NOT allowed to:
- Modify any personal data aside from their own
There are several types of entities in the system, each with certain required data. Any attempt to create or modify a record with invalid attributes should return the user to the input form with a validation error indicating the problem along with suggestions how to fix it.
- An item must have a title, description, and price.
- An item must belong to at least one category.
- The title and description cannot be empty strings.
- The title must be unique for all items in the system.
- The price must be a valid decimal numeric value and greater than zero.
- The photo is optional. If not present, a stand-in photo is used.
- A user must have a plausibly valid email address that is unique across all users
- A user must have a full name that is not blank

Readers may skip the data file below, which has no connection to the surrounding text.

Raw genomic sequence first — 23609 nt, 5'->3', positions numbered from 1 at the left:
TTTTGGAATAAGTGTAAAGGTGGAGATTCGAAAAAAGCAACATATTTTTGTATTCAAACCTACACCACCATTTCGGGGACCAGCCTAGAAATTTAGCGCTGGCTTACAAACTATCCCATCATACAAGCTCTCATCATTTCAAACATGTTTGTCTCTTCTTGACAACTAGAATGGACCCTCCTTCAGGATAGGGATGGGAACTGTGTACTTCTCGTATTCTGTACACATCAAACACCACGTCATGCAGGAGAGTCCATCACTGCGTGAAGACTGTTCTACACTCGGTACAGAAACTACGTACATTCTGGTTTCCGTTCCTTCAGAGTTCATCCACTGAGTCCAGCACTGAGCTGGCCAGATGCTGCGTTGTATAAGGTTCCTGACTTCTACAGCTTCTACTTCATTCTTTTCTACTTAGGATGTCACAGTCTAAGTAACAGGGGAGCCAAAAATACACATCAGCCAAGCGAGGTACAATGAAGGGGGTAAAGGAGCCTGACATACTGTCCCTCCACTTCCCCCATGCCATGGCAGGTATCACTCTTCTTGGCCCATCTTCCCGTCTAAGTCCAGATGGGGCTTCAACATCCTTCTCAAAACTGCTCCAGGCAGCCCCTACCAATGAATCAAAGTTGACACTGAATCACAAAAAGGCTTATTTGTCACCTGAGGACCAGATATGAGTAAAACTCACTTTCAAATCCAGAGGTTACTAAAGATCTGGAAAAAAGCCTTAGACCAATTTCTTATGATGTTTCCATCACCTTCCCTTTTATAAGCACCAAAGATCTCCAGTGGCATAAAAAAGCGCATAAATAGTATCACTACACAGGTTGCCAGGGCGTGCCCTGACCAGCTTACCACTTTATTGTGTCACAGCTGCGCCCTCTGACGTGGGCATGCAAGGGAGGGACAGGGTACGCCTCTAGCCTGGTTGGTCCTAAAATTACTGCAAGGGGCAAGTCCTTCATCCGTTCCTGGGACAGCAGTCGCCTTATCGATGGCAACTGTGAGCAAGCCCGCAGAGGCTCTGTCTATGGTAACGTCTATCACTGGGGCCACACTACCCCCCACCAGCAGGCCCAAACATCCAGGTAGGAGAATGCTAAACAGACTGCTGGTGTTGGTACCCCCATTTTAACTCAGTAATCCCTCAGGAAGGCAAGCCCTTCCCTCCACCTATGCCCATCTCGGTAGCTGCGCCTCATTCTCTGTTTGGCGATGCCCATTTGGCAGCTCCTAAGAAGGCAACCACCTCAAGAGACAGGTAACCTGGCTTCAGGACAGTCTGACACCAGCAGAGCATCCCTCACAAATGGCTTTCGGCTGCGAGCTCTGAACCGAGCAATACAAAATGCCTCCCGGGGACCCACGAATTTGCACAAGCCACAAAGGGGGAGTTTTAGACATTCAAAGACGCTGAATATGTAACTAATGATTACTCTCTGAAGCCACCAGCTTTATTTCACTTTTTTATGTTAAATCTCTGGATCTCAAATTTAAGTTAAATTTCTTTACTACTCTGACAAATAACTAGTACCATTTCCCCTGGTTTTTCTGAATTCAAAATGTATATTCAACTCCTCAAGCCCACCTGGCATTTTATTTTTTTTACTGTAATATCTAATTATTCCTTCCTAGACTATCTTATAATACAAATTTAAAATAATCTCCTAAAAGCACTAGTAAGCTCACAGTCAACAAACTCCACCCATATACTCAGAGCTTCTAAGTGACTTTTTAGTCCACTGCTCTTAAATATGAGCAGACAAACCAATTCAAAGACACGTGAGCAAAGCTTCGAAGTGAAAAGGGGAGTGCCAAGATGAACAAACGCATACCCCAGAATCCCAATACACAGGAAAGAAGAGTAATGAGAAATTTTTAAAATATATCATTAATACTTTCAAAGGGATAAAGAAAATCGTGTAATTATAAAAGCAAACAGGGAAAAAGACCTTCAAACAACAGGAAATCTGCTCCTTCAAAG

- A user may optionally provide a display name that must be no less than 2 characters long and no more than 32
- An order must belong to a user
- An order must be for one or more items currently being sold
To support the evaluation process, please make the following available via the
rake db:seed task in your application:
- At least 20 items of varying prices
- Some of the items should be attached to multiple categories
- At least 5 categories with a varying number of member items
- At least 10 sample orders, with at least two at each stage of fulfillment (
- At least 10 sample orders, with at least two at each stage of fulfillment (
- Normal user with full name "Rachel Warbelow", email address "firstname.lastname@example.org", password of "password" and no display name
- Normal user with full name "Jeff Casimir", email address "email@example.com", password of "password" and display name "j3"
- Normal user with full name "Jorge Tellez", email address "firstname.lastname@example.org", password of "password" and display name "novohispano"
- User with admin priviliges with full name "Josh Cheek", email address "email@example.com", password of "password", and display name "josh"